• Poor impulse control
  • Exposure to trauma / experiencing trauma

Signs and Symptoms

Signs and symptoms of self-harm

Self-harm does not tend to occur in the presence of others. Often conducted in secret, this form of unhealthy coping is hidden from friends, family, and loved ones to avoid any unwanted attention on the issue. If you think that a loved one is partaking in self-harming behaviors, it is critical to take note of the symptoms below and encourage him or her to obtain treatment as soon as possible:

Behavioral symptoms:

  • Social withdrawal or isolation
  • Wearing pants and/or long-sleeved shirts to conceal wounds
  • Declined involvement in activities that were once enjoyed
  • Dismissing injuries as accidents

Physical symptoms:

  • Cuts
  • Burn marks
  • Patches of missing hair
  • Broken bones
  • Scratches or scrapes
  • Bruising

Cognitive symptoms:

  • Poor concentration
  • Intrusive thoughts about wanting to self-injure
  • Experiencing a sense of detachment from one’s surroundings
  • Inability to focus attention
  • Lack of impulse control

Psychosocial symptoms:

  • Loneliness
  • Pervasive feelings of hopelessness, helplessness, and/or worthlessness
  • Guilty feelings
  • Defeatist attitude
  • Increased feelings of anxiety when one is not able to self-harm

Effects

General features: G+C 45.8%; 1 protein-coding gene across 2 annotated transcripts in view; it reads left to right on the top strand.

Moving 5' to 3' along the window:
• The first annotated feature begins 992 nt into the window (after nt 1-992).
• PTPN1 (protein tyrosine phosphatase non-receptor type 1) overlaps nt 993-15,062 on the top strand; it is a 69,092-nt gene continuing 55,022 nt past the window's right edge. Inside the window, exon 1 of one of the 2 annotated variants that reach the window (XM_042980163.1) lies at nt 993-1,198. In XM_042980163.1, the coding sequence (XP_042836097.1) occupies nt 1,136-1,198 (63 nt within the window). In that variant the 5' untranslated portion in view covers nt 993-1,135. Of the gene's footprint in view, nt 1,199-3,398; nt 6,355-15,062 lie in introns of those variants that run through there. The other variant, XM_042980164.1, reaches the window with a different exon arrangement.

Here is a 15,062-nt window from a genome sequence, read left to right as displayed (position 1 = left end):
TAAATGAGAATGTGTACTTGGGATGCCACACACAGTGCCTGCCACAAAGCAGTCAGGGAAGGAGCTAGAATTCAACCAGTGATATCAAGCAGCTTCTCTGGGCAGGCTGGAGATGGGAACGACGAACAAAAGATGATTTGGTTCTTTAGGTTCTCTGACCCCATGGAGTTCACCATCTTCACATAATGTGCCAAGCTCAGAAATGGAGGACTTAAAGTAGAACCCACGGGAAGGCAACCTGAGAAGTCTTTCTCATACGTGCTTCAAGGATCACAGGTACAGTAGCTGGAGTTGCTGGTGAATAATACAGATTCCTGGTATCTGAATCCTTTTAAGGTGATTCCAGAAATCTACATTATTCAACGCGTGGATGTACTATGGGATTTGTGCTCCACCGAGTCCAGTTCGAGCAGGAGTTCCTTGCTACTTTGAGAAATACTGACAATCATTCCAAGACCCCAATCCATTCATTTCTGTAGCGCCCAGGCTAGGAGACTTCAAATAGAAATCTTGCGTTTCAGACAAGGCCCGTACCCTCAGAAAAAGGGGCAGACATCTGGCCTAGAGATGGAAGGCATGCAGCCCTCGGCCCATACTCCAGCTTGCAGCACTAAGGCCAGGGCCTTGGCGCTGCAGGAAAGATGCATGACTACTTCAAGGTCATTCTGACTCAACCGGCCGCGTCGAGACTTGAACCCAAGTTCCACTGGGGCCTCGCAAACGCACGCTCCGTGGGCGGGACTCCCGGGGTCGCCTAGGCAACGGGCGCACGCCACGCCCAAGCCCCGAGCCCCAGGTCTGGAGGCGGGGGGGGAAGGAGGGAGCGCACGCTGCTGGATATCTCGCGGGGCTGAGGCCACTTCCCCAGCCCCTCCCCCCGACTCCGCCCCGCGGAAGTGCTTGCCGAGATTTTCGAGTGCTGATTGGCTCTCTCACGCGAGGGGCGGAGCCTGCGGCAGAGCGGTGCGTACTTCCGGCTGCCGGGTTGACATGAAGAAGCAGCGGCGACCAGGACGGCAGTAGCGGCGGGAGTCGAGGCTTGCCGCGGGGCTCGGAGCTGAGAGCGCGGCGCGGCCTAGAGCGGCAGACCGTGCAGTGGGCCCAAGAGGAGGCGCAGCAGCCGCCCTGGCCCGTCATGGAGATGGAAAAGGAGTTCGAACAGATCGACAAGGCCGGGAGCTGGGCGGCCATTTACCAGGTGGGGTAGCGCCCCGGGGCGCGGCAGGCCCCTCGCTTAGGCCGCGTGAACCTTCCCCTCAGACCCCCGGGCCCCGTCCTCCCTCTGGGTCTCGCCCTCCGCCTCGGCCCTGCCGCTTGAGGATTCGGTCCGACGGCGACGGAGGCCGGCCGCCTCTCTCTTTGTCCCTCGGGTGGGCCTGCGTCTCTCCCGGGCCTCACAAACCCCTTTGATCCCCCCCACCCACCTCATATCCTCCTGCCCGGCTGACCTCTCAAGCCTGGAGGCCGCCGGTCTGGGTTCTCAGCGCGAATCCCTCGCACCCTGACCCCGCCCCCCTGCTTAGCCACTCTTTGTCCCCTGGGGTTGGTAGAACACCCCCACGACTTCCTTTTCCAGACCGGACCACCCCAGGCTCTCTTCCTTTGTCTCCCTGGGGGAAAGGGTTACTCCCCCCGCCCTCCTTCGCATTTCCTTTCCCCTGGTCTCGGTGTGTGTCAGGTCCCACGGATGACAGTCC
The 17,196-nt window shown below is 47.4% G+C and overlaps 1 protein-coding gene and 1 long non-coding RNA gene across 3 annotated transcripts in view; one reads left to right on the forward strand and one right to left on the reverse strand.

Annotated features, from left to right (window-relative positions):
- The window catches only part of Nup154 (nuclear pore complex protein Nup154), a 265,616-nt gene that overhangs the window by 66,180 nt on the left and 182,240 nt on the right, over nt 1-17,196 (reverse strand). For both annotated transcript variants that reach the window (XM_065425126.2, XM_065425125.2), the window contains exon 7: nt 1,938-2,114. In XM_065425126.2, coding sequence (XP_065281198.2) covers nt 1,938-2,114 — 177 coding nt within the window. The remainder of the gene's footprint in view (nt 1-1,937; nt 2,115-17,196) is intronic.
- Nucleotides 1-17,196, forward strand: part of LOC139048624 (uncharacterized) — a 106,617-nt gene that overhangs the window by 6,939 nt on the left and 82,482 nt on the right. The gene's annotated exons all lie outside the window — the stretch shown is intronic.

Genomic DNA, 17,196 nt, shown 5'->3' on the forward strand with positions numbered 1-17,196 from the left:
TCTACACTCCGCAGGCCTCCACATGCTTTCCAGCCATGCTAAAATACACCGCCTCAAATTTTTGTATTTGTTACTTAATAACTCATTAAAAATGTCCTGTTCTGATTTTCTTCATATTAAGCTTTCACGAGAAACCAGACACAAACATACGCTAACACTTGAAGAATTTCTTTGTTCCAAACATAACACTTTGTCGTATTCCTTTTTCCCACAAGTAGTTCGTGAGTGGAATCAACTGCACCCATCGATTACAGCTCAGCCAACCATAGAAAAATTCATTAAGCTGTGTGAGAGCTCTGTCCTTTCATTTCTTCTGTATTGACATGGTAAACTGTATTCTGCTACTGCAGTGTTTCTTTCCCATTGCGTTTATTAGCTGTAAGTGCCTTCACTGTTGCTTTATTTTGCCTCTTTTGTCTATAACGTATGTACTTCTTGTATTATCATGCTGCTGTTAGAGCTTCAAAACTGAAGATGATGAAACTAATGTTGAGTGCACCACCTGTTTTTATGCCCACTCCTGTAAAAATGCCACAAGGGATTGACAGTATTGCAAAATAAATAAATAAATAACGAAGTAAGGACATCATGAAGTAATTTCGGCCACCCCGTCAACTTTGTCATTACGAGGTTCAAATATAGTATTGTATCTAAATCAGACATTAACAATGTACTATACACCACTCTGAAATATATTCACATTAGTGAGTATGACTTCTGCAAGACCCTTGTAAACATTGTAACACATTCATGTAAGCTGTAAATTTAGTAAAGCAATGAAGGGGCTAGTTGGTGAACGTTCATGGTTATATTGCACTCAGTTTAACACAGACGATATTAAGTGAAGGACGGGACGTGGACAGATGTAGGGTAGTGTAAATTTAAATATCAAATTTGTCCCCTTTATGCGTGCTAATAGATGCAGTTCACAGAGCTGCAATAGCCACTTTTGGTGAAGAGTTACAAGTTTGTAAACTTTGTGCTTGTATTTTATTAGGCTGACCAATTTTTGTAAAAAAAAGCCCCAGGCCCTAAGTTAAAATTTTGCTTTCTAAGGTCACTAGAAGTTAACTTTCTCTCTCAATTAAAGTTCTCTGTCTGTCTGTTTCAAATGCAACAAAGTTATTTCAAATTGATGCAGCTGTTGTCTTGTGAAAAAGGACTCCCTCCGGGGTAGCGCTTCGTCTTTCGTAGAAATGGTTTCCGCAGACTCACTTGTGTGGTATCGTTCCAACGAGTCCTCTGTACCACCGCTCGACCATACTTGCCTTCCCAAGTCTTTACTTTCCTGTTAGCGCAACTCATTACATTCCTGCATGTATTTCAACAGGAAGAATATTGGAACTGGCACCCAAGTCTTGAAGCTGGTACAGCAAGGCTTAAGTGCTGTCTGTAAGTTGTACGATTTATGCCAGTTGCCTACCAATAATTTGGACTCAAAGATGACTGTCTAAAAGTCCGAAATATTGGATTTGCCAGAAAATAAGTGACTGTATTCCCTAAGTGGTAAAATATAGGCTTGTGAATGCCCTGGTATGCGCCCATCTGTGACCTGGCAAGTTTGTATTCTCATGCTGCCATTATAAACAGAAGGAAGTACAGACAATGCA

Effects of self-harm

The effects of self-harm can include both short and long-term effects. In terms of one’s physical health, the consequences listed below can occur if this type of behavior continues:

  • Organ failure
  • Bones that do not heal properly
  • Anemia
  • Damage to one’s nerves
  • Vital organ damage
  • Unintentional death
  • Infection
  • Hemorrhage
  • Scarring or permanent damage to tissues

Other aspects of one’s life can also be negatively affected by self-harm, including an increased risk of the following effects:

  • Decline in quantity and quality of relationships with others
  • Social withdrawal or isolation
  • Increased conflict within interpersonal relationships
  • Greater risk for using or abusing substances
  • Intrusive thoughts about self-harm
  • Overwhelming compulsions to injure oneself

Co-Occurring Disorders

Self-harm and co-occurring disorders

Self-harm is often a symptom of another mental health condition. For example, those who struggle with eating disorders often battle with the compulsion to harm themselves. In addition to eating disorders like binge-eating disorder, anorexia, and bulimia, the following mental health conditions are known to be connected to self-harming behaviors, and are often an additional focus of treatment when an individual decides to attempt to overcome his or her condition:

  • Borderline personality disorder
  • Substance use disorders
  • Depressive disorders
  • Bipolar disorder
  • Obsessive-compulsive disorder
  • Posttraumatic stress disorder
  • Generalized anxiety disorder
  • Panic disorder

I suffered alone for many years. Montecatini gave me not only a community but a family. I no longer have an eating disorder and I don't ever feel the urge to harm myself. Montecatini showed me how to care for myself and cope in a healthy way.

– Former Client